have benefits for a 12-year-old in getting picked for a neighborhood
Parents are quick to brag if their child falls in the "90th
percentile" on the growth chart.
There is good reason to plot a child's height since growth is an
excellent indicator of overall health. What doctors look for is
extremes in height or a sudden change in where a child falls on the
"I give a talk to residents saying shortness is not a disease,"
Moshang said. "But it can be a sign of disease."
Kidney disease, digestive disorders or Turner syndrome, a
chromosomal condition that affects girls, are among the conditions
that can stunt growth. Blood tests can reveal whether a child has a
deficiency in growth hormone, which is produced by the pituitary
gland and regulates the growth of bones and muscles. Some children
are late bloomers, not kicking into a growth spurt until later in
adolescence. X-rays of the hand and wrist will show whether a child
has reached full height.
Growth hormone won't help if a child is already done growing.
A study published earlier this month by Children's Hospital
endocrinologist Adda Grimberg found that nearly twice as many boys
as girls were referred to the hospital for evaluation of short
stature or poor growth - a pattern that may reflect a cultural bias
that short girls are "cute" while short boys are undesirable.
The study found, however, that girls were more likely than boys
to have an underlying disease that made them short, suggesting that
many such problems are getting overlooked.
"While it might be OK to be a cute girl, there is nothing cute
about missing a disease in a girl," Grimberg said.
Amanda DeBrielle, 18, of Blackwood N.J., said she had doctors
repeatedly tell her not to worry about being short, until she ended
up at Grimberg's office and found out she had celiac disease, a
digestive disorder marked by intolerance for certain grains, which
can impede growth. She was put on a special diet about four years
ago and started to grow. She is now 5-foot-2.
Debbie McGee, Sean's mother, said she began to worry when her son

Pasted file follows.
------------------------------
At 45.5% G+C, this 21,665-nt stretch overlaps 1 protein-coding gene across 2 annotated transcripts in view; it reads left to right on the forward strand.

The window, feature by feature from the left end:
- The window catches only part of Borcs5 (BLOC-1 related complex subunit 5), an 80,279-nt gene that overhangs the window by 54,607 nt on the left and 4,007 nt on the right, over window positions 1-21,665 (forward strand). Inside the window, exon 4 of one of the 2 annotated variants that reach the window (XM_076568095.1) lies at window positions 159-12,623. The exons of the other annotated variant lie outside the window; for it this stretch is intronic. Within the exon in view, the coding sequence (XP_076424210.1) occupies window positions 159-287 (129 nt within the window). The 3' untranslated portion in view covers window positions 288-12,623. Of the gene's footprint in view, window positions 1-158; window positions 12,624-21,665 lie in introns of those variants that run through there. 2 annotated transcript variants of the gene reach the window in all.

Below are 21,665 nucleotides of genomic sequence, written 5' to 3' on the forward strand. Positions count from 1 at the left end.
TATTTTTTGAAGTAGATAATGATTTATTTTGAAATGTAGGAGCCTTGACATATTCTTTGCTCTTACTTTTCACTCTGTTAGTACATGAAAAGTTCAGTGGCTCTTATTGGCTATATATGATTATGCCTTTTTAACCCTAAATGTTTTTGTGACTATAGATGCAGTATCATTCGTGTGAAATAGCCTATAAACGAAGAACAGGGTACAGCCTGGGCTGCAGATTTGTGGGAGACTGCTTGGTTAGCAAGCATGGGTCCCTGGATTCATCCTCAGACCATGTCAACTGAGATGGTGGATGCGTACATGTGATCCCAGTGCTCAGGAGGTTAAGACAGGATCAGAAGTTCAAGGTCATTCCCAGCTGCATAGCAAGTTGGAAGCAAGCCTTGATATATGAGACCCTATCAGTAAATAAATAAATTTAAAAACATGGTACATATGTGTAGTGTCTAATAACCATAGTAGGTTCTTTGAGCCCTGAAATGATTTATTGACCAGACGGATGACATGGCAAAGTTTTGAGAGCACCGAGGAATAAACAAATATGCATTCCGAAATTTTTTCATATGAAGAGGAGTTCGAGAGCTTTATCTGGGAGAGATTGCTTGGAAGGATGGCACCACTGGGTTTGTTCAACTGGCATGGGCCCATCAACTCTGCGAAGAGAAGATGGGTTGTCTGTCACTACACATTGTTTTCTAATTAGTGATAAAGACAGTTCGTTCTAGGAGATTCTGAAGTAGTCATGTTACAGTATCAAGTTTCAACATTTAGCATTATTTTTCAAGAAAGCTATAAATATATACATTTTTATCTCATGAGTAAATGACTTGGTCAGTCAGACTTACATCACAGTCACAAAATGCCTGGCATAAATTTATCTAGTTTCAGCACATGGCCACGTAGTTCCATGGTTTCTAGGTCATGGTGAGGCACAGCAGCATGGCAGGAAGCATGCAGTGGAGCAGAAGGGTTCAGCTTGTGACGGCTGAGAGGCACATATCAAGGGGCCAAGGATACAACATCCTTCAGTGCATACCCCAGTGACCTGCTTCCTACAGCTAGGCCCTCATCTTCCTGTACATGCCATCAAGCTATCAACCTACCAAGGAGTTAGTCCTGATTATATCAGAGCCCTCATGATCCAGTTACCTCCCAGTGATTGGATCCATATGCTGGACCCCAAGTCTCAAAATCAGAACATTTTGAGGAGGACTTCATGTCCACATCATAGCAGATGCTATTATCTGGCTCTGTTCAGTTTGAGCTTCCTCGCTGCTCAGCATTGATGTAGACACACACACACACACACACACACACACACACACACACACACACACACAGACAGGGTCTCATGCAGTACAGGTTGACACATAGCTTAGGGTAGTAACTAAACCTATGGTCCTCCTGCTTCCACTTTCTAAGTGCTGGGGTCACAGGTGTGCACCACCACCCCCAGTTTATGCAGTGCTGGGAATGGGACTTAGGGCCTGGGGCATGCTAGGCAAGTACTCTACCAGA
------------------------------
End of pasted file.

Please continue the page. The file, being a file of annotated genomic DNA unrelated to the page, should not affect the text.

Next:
stopped growing at a steady rate around age 2.
She didn't expect a tall child - she is 5-foot-2 and Sean's
father is 5-foot-6 - but still her son seemed abnormally small.
After Sean started school, he would come home saying that he was
being teased. Sometimes, classmates would scoop him up like a
She eventually took him to Temple University Children's Medical
Center, where pediatric endocrinologist Iraj Rezvani determined that
Sean could qualify for growth hormone treatment.
At age 9, he stood 461/2 inches - near the bottom 1 percent for
McGee, of the Northeast, said she left the decision to Sean,
explaining that he would have to get a needle almost every night for
"If he reached 5-foot-6, I'll be thrilled," said McGee, who is
seeking to get the growth hormone covered by her children's insurer.
"If he's taller, that'd be great, too."
Potential side effects of growth hormone drugs include headache,
nausea and a rise in blood sugar. The long-term implications are not
fully understood, Moshang said, citing research suggesting that
growth hormone might increase the risk of colorectal and other kinds
Doctors say they worry that parents may have unrealistic
David Sandberg, a pediatric psychologist at Women and Children's
Hospital of Buffalo, said parents sometimes blame their children's
problems on the fact that they are short and think that growth
hormone will make everything better.
"We shouldn't accept the notion that this is going to change a
person's life, because it's not," he said.
Sandberg recently published a study bucking the conventional
wisdom that short children are at a social disadvantage. In
surveying nearly 1,000 middle school and high school students, he
found that short kids are as likely as their tall classmates to be
Whether it's due to his growth spurt or not, Sean McGee said he's
no longer being teased, and he got up the nerve to join the
basketball team. He's outgrown size 6 clothes and hopes to soon be
out of size 8's. At his checkup two weeks ago, he measured 501/2
"When I'm done, I want to be 5-foot-4," he said.